Ireland also abandoned the option of refusing to execute an EAW where the DPP has decided not to prosecute for the same offence. The manner in which it did so is even more unsettling. Although included in the original Irish EAW legislation in 2003, this optional ground of refusal was repealed only 15 months later as part of changes to anti-terrorism legislation.

The official explanation given at the time for the abrupt U-turn was that it was necessary to facilitate the prosecution of extra-territorial offences abroad where most of the evidence was located in the other State which issued the EAW. That, of course, was the exact opposite of the situation in the Bailey case where the crime, the victim, the suspect and the evidence were all located in Ireland. The effect, however, is that the Irish authorities cannot resist the French EAW by asserting that the DPP, who is best placed to make the call, has decided that there is insufficient credible evidence to prosecute Bailey. Once again, the sacrifice of Irish sovereignty over Irish crime and criminal process is needless and stark.

Bailey has only avoided surrender to France because of the Supreme Court’s interpretation of another optional ground of refusal which Ireland has adopted. This arises where the offence is extra-territorial to the issuing state (France), and the executing state (Ireland) does not exercise extra-territorial jurisdiction over the same offence.

Bizarre consequence

Much to the surprise of the Government, the Supreme Court decided that this refusal option applies even where the offence in question was actually committed in Ireland. The net effect is that Bailey cannot be surrendered to France as he is not an Irish citizen and Ireland does not exercise extra-territorial jurisdiction over murder committed abroad unless the accused is an Irish citizen. A bizarre consequence of the Supreme Court’s decision is that Bailey was saved from surrender because he is English. If he was Irish, he would have been surrendered.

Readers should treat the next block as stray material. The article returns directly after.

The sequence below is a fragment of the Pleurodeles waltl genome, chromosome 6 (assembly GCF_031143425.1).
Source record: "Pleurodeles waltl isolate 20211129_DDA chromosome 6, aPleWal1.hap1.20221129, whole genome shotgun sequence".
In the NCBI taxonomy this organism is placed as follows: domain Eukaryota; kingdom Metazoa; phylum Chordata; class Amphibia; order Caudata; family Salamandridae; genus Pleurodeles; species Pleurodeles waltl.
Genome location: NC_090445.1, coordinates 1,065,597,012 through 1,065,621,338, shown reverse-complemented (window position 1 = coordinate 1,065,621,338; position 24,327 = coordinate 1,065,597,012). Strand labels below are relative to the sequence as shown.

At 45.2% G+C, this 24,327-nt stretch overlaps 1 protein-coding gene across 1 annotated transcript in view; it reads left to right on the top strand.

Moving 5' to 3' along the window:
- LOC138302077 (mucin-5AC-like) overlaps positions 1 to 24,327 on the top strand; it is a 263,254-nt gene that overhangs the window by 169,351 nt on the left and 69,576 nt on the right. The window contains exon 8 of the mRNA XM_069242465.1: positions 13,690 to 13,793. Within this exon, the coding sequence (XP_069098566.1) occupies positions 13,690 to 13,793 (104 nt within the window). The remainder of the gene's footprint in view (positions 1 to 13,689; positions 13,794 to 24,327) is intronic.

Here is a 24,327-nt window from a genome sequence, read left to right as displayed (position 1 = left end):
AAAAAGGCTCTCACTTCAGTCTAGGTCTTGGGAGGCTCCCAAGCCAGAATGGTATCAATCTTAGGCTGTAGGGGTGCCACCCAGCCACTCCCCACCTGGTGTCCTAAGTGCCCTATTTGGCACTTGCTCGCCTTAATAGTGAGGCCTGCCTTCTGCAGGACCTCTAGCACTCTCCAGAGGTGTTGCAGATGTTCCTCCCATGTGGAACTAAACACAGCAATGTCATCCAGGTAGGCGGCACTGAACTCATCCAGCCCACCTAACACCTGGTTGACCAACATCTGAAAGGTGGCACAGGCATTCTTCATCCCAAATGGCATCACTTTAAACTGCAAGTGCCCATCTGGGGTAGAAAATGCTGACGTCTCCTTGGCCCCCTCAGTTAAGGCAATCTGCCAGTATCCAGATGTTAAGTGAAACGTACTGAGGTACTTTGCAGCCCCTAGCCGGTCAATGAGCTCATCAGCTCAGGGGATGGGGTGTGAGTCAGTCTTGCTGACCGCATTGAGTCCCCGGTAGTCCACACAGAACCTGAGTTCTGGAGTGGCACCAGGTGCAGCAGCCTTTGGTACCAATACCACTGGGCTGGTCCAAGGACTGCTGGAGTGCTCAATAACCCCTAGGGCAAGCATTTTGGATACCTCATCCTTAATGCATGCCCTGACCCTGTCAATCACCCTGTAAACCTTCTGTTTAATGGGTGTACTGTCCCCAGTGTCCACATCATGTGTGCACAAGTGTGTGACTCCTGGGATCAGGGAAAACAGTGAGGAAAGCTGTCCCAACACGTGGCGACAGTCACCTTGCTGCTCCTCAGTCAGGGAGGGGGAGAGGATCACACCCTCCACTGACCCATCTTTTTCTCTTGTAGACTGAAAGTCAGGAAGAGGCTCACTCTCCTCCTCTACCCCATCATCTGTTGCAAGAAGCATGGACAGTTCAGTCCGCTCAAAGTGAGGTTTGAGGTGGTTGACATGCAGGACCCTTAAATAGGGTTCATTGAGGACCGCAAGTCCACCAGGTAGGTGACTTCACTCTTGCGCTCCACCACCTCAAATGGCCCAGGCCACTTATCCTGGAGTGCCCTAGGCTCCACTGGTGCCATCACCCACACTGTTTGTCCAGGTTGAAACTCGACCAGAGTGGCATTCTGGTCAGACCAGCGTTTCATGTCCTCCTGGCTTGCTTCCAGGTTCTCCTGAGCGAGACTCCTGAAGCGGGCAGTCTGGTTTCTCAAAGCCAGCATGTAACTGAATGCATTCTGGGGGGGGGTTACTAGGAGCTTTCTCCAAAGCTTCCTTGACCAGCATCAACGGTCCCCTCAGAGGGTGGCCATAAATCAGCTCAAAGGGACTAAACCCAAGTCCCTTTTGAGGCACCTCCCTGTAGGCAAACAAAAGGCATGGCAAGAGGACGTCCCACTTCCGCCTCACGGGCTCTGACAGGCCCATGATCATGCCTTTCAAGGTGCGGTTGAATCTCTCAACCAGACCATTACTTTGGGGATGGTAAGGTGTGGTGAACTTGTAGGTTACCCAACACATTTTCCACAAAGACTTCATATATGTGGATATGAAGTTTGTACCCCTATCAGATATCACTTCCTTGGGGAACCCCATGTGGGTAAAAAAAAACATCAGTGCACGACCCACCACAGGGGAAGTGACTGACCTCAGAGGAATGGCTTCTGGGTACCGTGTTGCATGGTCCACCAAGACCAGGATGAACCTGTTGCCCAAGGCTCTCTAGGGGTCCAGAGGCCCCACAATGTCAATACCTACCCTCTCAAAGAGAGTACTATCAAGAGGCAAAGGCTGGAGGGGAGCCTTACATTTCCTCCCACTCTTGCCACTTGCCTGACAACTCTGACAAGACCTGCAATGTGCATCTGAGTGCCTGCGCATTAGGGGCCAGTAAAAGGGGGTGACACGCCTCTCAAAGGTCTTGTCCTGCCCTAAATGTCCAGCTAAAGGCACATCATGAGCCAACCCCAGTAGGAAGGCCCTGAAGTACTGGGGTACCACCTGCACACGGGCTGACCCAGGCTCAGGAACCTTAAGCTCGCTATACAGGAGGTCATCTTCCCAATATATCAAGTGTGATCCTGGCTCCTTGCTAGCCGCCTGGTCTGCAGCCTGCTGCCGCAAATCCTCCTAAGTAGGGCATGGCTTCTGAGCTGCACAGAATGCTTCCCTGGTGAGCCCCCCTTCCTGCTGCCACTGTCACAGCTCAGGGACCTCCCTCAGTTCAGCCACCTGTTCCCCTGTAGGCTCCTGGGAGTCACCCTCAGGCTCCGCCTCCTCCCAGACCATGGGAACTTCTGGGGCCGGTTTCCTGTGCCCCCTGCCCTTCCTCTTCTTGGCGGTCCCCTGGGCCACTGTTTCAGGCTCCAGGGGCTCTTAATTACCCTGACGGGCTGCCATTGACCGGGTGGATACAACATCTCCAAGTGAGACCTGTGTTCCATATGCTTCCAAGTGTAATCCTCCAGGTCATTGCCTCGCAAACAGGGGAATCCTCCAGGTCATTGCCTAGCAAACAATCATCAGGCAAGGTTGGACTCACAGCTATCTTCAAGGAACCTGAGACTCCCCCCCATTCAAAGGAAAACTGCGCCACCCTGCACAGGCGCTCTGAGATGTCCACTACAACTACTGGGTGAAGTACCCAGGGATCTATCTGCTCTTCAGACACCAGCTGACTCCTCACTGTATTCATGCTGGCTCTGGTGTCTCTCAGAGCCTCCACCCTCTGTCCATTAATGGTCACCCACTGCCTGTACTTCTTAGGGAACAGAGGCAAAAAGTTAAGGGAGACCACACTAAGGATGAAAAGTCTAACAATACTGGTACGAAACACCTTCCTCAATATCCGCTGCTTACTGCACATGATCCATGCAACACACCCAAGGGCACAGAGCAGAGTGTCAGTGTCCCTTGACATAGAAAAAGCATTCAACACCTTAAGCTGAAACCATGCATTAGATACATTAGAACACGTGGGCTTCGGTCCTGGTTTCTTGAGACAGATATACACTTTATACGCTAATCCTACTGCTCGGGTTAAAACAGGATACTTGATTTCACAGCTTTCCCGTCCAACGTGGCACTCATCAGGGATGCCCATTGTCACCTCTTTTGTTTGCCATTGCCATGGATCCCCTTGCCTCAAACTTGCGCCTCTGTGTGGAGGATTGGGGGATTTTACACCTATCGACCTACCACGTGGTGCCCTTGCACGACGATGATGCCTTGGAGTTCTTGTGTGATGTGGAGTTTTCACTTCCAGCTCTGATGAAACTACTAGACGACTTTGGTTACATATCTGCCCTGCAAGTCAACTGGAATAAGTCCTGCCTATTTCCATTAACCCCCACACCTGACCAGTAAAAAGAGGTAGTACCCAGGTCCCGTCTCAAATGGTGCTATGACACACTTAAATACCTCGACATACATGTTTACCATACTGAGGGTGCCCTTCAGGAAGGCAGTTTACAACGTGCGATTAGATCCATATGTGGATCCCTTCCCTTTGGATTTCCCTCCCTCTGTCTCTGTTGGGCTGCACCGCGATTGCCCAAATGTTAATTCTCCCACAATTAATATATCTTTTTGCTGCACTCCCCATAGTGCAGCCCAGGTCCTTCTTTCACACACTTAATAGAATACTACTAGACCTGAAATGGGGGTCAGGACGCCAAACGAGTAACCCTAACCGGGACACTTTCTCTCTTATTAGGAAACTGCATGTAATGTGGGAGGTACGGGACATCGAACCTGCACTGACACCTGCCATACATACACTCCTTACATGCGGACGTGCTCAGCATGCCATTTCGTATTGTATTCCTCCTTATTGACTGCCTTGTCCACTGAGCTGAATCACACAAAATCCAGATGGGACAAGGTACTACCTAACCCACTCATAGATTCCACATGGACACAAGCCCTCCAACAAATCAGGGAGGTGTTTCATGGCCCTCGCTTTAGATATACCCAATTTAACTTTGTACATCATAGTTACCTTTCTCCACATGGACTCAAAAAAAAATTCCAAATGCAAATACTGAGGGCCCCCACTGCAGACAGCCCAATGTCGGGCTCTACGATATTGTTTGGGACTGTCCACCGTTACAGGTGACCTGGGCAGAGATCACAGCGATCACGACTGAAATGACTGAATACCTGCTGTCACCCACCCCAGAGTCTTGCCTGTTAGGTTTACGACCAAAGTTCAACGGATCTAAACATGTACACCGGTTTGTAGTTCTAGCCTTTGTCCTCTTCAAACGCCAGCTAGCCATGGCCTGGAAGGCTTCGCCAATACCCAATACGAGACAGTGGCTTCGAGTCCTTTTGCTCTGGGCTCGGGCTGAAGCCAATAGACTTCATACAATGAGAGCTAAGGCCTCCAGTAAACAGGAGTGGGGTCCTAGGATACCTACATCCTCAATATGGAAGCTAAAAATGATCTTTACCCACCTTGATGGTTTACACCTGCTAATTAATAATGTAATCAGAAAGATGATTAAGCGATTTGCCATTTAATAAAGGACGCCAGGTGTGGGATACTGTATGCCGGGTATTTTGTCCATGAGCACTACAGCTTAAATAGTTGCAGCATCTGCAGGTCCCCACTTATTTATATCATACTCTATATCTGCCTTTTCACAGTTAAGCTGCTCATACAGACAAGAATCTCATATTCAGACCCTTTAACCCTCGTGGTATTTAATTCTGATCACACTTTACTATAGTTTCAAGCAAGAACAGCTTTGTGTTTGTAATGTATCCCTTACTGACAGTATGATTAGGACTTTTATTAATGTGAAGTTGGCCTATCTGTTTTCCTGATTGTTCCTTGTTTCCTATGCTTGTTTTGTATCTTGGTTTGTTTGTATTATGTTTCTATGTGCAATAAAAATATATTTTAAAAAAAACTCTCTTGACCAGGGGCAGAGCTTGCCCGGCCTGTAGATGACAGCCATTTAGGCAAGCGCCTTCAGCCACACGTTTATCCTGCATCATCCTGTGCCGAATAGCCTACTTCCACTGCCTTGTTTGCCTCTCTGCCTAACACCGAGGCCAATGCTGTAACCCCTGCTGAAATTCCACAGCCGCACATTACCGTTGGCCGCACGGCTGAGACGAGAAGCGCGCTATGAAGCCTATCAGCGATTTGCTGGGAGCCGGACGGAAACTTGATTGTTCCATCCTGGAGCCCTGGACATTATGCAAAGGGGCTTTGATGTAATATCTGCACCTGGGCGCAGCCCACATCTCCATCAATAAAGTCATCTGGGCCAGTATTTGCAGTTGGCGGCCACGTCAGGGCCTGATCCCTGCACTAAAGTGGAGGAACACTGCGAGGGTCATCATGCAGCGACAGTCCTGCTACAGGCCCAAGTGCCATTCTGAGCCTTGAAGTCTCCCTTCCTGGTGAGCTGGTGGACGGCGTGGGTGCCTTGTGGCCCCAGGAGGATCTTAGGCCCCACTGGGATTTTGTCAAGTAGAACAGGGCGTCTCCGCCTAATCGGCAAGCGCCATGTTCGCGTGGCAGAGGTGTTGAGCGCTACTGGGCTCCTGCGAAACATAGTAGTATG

In another peculiar twist the Government seems to have moved to get around the Supreme Court’s decision by expanding Irish extra-territorial jurisdiction to Irish residents (such as Bailey) accused of murder. Once again, it has done this quietly under cover of legislation on a different subject; namely the Istanbul Convention on combating violence against women and domestic violence.

Yet another disturbing feature of this extraordinary case is that Bailey will be tried in his absence in a French court largely on the basis of the ‘evidence’ gathered in the “thoroughly flawed and prejudiced Garda investigation”. Thanks to the exceptional willingness of the Government to cede the prosecution of Irish crime to other states, Bailey will be denied the integral checks and balances of a single national criminal procedure. Instead, he will be exposed to a monstrous hybrid in which all of the unsafe fruits of the Garda investigation will pass unfiltered into the French trial process to his extreme prejudice. Through this mixing and matching of an Irish police investigation with a French trial, he will be exposed to an acute risk of a serious miscarriage of justice.

None of this inspires confidence in the sovereign integrity of Irish criminal process or its commitment to uphold the highest standards of justice in the face of foreign demands. Nor can it deliver justice for Sophie Toscan du Plantier.